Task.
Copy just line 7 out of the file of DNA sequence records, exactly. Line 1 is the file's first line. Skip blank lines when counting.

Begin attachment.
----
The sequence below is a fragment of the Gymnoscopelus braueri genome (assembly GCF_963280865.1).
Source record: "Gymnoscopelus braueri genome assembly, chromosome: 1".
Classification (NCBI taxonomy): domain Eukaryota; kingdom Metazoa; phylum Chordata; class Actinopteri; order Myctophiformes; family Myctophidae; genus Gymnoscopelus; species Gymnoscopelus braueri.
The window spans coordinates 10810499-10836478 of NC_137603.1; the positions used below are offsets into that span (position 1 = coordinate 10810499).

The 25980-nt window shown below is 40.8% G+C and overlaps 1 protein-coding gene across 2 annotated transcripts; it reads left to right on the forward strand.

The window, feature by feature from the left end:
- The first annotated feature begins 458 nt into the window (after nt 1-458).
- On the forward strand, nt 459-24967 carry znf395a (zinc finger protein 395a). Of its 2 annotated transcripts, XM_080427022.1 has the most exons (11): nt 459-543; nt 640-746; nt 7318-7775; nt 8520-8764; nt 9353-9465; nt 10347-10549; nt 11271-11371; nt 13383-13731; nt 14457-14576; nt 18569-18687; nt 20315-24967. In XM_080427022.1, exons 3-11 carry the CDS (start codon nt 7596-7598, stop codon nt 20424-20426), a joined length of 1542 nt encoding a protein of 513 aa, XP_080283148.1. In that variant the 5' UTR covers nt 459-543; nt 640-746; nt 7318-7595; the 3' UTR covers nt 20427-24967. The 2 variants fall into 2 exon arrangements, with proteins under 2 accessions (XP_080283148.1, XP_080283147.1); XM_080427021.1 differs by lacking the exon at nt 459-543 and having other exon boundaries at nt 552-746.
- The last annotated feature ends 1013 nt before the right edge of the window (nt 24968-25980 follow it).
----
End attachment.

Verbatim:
- The first annotated feature begins 458 nt into the window (after nt 1-458).